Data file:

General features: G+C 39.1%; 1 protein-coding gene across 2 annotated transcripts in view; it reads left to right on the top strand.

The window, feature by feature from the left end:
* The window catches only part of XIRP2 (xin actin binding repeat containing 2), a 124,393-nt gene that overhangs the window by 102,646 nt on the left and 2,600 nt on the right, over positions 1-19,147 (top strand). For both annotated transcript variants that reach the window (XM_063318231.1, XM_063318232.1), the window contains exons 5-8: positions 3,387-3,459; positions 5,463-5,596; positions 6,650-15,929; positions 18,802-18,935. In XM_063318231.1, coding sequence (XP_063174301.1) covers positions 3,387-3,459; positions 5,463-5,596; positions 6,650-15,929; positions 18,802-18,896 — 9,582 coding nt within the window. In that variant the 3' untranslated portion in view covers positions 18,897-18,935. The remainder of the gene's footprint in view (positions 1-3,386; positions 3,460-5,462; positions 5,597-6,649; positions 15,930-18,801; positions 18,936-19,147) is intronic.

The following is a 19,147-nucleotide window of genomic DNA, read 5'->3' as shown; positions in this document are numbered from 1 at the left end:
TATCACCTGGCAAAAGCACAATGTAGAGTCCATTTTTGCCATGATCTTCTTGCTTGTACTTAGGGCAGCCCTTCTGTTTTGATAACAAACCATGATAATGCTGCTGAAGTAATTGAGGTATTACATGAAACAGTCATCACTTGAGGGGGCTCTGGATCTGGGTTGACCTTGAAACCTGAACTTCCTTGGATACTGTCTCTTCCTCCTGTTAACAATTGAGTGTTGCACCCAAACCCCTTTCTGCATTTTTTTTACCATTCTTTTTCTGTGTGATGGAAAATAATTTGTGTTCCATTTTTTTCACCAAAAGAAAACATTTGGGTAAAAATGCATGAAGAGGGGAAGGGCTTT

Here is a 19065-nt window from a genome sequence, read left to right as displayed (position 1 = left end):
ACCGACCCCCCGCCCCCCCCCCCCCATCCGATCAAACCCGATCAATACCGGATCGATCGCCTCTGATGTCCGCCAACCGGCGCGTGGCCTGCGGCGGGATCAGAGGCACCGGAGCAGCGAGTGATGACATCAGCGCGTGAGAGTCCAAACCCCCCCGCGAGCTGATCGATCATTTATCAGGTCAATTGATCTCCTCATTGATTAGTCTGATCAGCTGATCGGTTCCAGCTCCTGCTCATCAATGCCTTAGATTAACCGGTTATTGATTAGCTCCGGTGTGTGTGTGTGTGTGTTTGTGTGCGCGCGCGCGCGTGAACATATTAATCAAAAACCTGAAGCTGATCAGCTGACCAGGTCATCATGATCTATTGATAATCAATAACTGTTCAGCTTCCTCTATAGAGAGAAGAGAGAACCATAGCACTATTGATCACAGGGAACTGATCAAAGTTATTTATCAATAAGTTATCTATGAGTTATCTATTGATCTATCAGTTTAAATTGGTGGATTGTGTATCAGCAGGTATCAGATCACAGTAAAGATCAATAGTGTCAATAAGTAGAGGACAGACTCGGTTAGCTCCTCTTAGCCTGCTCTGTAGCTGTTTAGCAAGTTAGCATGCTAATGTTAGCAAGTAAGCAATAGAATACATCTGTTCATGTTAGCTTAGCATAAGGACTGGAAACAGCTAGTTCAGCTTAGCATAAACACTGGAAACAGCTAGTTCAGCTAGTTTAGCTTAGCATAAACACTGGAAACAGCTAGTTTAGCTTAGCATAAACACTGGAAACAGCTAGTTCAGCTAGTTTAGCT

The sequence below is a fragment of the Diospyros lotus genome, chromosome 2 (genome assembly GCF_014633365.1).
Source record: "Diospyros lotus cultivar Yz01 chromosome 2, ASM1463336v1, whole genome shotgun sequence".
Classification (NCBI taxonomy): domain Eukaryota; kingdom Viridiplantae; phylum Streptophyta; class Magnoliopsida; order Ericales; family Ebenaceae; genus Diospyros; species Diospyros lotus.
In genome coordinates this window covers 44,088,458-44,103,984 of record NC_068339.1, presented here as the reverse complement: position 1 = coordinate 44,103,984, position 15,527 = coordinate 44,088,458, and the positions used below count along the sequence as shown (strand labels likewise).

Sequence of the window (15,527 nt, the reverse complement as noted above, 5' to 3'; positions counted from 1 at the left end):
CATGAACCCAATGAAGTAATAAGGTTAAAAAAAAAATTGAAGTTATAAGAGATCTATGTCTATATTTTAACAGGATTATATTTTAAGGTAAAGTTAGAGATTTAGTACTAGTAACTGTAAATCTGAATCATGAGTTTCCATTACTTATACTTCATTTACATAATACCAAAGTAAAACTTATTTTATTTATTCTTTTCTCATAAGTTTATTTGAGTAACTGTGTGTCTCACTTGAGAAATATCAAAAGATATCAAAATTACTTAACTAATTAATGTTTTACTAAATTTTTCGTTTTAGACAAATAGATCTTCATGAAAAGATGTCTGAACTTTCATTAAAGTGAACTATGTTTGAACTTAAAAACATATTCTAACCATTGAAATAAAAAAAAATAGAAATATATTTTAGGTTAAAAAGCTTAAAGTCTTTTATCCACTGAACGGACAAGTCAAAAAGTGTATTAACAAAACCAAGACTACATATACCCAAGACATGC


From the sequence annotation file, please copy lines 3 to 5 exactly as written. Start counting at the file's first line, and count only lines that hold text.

* The window catches only part of XIRP2 (xin actin binding repeat containing 2), a 124,393-nt gene that overhangs the window by 102,646 nt on the left and 2,600 nt on the right, over positions 1-19,147 (top strand). For both annotated transcript variants that reach the window (XM_063318231.1, XM_063318232.1), the window contains exons 5-8: positions 3,387-3,459; positions 5,463-5,596; positions 6,650-15,929; positions 18,802-18,935. In XM_063318231.1, coding sequence (XP_063174301.1) covers positions 3,387-3,459; positions 5,463-5,596; positions 6,650-15,929; positions 18,802-18,896 — 9,582 coding nt within the window. In that variant the 3' untranslated portion in view covers positions 18,897-18,935. The remainder of the gene's footprint in view (positions 1-3,386; positions 3,460-5,462; positions 5,597-6,649; positions 15,930-18,801; positions 18,936-19,147) is intronic.

The following is a 19,147-nucleotide window of genomic DNA, read 5'->3' as shown; positions in this document are numbered from 1 at the left end:
TATCACCTGGCAAAAGCACAATGTAGAGTCCATTTTTGCCATGATCTTCTTGCTTGTACTTAGGGCAGCCCTTCTGTTTTGATAACAAACCATGATAATGCTGCTGAAGTAATTGAGGTATTACATGAAACAGTCATCACTTGAGGGGGCTCTGGATCTGGGTTGACCTTGAAACCTGAACTTCCTTGGATACTGTCTCTTCCTCCTGTTAACAATTGAGTGTTGCACCCAAACCCCTTTCTGCATTTTTTTTACCATTCTTTTTCTGTGTGATGGAAAATAATTTGTGTTCCATTTTTTTCACCAAAAGAAAACATTTGGGTAAAAATGCATGAAGAGGGGAAGGGCTTT